Sunday, January 31, 2010

:: Songs stuck in your head ::

As I was sitting here, browsing the Interweb for potential housing purchases (I'm moving - perhaps you've heard), my iTunes, which is on random, started playing some late-'90s Korn song that I didn't even know I had in my playlist.

Anyways, the song itself is pretty forgettable, but I hadn't heard it in ages, and it instantly reminded me of the summer between Grade 12 and college. And it's encouraged me to write a post that I'd been meaning to write for awhile (And actually may have written before, but a quick archive search turned up nothing, so I apologize if this is a repeat).

Through the years, there have been a handful of songs - or collections of songs - that instantly bring up a lot of memories, mostly good. And with that in mind, here they are:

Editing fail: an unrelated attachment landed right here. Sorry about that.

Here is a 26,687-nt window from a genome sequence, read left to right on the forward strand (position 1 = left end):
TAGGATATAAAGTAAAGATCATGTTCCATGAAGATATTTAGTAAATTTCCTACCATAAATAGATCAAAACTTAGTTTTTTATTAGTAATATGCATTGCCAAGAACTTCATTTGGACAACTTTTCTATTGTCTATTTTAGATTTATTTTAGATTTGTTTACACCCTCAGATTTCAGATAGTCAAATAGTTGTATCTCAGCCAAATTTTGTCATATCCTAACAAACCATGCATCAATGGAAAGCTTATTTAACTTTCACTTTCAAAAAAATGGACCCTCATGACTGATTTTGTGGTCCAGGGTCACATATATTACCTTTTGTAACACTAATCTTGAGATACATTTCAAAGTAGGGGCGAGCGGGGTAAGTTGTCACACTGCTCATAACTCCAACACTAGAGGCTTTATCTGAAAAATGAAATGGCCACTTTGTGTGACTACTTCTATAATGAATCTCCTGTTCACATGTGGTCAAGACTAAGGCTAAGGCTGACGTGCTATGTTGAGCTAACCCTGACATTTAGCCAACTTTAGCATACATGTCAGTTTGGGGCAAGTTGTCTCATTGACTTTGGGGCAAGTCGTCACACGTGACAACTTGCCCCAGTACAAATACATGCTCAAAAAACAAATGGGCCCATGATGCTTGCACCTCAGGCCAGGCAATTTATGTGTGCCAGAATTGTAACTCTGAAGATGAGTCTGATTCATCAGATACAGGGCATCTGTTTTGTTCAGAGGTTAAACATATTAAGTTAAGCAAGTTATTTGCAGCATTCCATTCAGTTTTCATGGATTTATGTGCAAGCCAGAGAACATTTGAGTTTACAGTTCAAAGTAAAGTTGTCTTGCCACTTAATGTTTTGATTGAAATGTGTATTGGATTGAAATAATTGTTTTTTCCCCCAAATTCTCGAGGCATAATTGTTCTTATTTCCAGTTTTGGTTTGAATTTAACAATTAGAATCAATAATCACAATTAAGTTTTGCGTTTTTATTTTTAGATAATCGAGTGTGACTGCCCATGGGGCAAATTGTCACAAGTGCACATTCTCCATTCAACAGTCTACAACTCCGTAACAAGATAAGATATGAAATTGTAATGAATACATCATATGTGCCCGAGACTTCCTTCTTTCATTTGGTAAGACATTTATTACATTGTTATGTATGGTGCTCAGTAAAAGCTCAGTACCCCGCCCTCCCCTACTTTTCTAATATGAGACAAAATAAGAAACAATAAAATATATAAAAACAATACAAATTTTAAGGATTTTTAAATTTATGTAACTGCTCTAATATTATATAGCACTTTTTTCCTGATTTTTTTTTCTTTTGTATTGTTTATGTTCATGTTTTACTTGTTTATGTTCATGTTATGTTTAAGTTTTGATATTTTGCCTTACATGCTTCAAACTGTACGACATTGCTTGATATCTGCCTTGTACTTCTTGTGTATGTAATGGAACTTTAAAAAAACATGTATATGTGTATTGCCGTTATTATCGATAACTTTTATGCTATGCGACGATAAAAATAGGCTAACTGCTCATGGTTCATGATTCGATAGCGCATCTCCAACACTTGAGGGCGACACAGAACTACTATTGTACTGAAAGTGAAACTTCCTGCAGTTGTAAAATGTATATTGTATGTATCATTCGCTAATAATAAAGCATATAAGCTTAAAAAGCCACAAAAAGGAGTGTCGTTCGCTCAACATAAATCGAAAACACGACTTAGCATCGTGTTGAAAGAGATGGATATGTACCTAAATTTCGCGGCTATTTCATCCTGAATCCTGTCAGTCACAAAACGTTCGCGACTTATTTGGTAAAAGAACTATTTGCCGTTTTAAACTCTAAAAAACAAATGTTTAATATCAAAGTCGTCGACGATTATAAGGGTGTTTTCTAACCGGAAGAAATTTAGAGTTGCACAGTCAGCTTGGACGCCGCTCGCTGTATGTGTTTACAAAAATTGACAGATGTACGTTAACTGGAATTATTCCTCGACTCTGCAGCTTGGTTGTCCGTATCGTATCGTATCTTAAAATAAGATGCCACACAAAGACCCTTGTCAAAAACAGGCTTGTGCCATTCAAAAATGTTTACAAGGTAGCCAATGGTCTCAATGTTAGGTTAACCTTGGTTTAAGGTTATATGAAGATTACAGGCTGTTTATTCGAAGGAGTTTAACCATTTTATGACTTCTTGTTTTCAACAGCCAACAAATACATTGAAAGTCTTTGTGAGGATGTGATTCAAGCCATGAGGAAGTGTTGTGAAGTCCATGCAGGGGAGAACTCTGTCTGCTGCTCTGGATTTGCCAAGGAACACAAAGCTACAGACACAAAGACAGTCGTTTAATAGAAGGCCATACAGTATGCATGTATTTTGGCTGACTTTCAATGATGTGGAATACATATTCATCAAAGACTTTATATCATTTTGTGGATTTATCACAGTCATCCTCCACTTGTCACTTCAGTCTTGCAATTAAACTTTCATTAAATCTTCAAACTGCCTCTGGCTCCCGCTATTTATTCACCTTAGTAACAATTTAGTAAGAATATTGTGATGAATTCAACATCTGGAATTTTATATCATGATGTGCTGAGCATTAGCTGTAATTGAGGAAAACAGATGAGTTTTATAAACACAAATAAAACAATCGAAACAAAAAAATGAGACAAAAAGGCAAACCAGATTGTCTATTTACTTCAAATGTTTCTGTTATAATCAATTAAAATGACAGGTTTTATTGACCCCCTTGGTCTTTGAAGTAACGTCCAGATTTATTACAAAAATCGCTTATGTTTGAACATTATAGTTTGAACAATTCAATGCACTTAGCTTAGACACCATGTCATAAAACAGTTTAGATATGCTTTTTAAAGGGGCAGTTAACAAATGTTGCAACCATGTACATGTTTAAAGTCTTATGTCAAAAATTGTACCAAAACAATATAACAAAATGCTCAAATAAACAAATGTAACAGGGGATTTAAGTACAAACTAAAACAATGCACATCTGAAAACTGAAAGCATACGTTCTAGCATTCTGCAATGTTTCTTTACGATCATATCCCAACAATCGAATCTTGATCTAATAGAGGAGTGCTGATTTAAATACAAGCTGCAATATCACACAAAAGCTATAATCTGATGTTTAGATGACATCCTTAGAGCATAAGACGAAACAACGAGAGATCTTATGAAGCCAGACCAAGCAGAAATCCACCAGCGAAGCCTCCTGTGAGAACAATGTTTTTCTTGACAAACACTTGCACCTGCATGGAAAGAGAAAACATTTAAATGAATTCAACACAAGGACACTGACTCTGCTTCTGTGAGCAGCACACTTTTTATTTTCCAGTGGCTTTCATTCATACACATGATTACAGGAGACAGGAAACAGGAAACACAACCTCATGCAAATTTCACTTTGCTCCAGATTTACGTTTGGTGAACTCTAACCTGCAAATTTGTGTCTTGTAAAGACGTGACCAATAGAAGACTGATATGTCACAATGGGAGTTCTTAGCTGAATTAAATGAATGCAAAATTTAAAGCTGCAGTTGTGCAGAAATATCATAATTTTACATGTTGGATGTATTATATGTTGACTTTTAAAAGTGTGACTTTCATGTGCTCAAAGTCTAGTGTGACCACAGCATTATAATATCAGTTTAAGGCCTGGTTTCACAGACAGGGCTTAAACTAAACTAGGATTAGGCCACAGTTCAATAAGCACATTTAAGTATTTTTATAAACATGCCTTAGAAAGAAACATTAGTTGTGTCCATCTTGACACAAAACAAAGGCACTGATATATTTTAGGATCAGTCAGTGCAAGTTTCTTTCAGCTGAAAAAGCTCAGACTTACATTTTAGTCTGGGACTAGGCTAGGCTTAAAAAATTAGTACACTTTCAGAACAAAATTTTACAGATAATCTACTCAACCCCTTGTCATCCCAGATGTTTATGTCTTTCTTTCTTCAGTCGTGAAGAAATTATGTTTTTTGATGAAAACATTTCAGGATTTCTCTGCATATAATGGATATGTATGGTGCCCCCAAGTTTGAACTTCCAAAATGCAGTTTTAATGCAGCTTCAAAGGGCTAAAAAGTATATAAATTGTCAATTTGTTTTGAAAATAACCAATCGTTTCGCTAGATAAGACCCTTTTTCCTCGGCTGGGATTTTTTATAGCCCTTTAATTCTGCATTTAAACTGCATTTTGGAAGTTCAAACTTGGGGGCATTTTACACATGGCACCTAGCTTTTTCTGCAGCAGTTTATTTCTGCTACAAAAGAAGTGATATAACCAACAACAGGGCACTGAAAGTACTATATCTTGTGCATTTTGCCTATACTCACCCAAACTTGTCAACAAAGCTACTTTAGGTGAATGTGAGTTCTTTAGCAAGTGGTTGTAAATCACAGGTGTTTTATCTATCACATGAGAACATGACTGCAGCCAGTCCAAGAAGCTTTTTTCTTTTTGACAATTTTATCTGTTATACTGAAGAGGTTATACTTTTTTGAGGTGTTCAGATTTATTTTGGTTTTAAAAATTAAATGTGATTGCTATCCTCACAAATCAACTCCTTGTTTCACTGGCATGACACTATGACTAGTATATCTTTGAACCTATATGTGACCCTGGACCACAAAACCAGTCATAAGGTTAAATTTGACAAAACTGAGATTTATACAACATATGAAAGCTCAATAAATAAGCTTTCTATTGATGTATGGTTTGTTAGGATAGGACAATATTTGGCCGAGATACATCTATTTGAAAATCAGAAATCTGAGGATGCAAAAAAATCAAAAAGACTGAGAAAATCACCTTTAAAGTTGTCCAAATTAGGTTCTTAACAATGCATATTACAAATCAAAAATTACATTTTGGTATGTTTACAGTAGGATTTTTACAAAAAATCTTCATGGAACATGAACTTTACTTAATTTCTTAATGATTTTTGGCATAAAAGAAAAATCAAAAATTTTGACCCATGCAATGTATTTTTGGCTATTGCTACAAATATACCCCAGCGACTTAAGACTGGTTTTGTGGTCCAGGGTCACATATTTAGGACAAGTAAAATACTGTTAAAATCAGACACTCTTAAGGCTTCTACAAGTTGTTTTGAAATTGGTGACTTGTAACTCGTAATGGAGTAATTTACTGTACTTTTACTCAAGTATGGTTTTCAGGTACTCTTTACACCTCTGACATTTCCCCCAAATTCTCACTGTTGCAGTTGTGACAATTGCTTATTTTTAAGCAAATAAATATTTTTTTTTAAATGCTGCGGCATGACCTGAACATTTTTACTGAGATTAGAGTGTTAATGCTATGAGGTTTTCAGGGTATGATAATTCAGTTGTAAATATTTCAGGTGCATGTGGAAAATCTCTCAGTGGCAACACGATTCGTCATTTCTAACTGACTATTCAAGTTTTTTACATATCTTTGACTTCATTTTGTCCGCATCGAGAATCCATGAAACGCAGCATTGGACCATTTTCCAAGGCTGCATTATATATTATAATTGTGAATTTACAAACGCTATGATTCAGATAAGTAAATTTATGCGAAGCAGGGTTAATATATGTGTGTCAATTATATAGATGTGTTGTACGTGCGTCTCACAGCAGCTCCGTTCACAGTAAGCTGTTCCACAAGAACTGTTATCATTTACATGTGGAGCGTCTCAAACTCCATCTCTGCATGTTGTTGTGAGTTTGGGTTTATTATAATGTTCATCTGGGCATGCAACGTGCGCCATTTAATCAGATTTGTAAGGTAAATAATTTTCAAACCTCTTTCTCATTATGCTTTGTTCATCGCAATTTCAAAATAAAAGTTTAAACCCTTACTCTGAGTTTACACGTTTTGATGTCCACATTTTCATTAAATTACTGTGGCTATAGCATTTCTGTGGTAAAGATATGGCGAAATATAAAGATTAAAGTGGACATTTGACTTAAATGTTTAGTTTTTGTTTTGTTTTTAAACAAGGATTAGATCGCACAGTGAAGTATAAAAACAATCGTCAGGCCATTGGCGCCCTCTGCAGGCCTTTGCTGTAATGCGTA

1. Cruisin' Classics
When I was a kid, we took a handful of road trips to California - to go to Disneyland, or to visit my family in Northern California. And we had a handful of tapes (remember them?) for the trip, but the one that got played the most was Cruisin' Classics, which I'm pretty sure was bought at a random gas station one day, for about $3.99. Now, anytime I hear any of the songs from this tape - Rock 'n me by Steve Miller; Don't Worry Be Happy by Bobby McFerrin; Kokomo by the Beach Boys, among others - reminds me of sitting in the back of my parent's Volkswagen van for hours at a time, asking "Are we there yet?! Are we there yet?!"

2. Collective Soul